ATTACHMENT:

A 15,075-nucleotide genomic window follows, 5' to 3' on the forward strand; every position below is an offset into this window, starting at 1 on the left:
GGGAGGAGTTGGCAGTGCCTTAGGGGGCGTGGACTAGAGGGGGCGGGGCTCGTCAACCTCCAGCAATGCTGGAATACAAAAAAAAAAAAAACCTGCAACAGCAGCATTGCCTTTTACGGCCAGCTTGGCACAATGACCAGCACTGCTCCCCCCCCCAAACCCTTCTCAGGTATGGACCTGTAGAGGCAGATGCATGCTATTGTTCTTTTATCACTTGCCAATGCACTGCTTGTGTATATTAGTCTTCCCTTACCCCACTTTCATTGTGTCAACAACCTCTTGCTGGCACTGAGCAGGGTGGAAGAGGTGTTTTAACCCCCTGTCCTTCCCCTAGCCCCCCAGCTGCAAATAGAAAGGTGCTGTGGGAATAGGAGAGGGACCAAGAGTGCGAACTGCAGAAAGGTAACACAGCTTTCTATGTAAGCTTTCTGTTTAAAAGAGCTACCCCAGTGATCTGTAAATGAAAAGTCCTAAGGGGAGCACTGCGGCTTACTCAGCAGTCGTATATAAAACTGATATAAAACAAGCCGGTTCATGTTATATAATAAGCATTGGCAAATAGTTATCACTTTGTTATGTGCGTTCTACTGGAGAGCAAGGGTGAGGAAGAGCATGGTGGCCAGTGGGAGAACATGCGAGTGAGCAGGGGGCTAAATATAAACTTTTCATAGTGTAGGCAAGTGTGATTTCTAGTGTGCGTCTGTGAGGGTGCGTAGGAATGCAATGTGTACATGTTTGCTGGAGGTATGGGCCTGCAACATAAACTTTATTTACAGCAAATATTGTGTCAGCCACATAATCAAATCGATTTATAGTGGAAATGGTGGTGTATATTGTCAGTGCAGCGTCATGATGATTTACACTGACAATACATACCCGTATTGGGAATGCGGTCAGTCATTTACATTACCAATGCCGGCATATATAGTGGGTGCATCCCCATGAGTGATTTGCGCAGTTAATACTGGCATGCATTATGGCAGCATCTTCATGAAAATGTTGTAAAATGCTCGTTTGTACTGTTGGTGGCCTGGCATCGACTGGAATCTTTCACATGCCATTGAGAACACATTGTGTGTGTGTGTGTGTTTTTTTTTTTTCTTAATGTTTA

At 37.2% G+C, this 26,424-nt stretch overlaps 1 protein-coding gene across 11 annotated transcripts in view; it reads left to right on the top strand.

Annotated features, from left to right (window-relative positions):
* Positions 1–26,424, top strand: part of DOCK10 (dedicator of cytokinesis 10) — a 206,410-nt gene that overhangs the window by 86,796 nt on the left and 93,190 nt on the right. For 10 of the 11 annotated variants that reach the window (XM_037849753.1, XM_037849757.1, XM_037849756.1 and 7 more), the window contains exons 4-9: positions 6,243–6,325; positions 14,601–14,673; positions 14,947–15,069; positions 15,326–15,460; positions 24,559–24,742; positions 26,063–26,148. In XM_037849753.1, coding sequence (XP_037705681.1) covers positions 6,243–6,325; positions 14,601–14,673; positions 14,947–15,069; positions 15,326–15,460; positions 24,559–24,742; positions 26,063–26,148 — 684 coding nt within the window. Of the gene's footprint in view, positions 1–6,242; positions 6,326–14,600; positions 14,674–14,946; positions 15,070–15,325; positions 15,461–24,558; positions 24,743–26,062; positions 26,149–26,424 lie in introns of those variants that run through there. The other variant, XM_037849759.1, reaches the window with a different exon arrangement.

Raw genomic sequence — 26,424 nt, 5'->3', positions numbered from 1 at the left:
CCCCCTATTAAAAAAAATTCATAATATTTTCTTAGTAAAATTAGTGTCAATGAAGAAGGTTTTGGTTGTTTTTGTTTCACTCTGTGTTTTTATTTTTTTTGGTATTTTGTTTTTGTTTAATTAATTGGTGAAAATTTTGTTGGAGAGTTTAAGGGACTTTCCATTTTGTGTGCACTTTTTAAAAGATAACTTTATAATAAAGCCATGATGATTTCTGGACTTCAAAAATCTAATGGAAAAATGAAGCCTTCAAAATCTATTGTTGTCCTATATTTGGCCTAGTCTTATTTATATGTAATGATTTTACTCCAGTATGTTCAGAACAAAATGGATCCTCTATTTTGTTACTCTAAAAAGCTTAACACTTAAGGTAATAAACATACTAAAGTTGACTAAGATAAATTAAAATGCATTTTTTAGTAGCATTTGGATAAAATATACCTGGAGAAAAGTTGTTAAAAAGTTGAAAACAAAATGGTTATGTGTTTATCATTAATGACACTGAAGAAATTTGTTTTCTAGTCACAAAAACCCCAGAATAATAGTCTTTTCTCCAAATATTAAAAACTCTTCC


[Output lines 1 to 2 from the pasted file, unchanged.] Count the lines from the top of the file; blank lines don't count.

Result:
A 15,075-nucleotide genomic window follows, 5' to 3' on the forward strand; every position below is an offset into this window, starting at 1 on the left:
GGGAGGAGTTGGCAGTGCCTTAGGGGGCGTGGACTAGAGGGGGCGGGGCTCGTCAACCTCCAGCAATGCTGGAATACAAAAAAAAAAAAAACCTGCAACAGCAGCATTGCCTTTTACGGCCAGCTTGGCACAATGACCAGCACTGCTCCCCCCCCCAAACCCTTCTCAGGTATGGACCTGTAGAGGCAGATGCATGCTATTGTTCTTTTATCACTTGCCAATGCACTGCTTGTGTATATTAGTCTTCCCTTACCCCACTTTCATTGTGTCAACAACCTCTTGCTGGCACTGAGCAGGGTGGAAGAGGTGTTTTAACCCCCTGTCCTTCCCCTAGCCCCCCAGCTGCAAATAGAAAGGTGCTGTGGGAATAGGAGAGGGACCAAGAGTGCGAACTGCAGAAAGGTAACACAGCTTTCTATGTAAGCTTTCTGTTTAAAAGAGCTACCCCAGTGATCTGTAAATGAAAAGTCCTAAGGGGAGCACTGCGGCTTACTCAGCAGTCGTATATAAAACTGATATAAAACAAGCCGGTTCATGTTATATAATAAGCATTGGCAAATAGTTATCACTTTGTTATGTGCGTTCTACTGGAGAGCAAGGGTGAGGAAGAGCATGGTGGCCAGTGGGAGAACATGCGAGTGAGCAGGGGGCTAAATATAAACTTTTCATAGTGTAGGCAAGTGTGATTTCTAGTGTGCGTCTGTGAGGGTGCGTAGGAATGCAATGTGTACATGTTTGCTGGAGGTATGGGCCTGCAACATAAACTTTATTTACAGCAAATATTGTGTCAGCCACATAATCAAATCGATTTATAGTGGAAATGGTGGTGTATATTGTCAGTGCAGCGTCATGATGATTTACACTGACAATACATACCCGTATTGGGAATGCGGTCAGTCATTTACATTACCAATGCCGGCATATATAGTGGGTGCATCCCCATGAGTGATTTGCGCAGTTAATACTGGCATGCATTATGGCAGCATCTTCATGAAAATGTTGTAAAATGCTCGTTTGTACTGTTGGTGGCCTGGCATCGACTGGAATCTTTCACATGCCATTGAGAACACATTGTGTGTGTGTGTGTGTTTTTTTTTTTTCTTAATGTTTA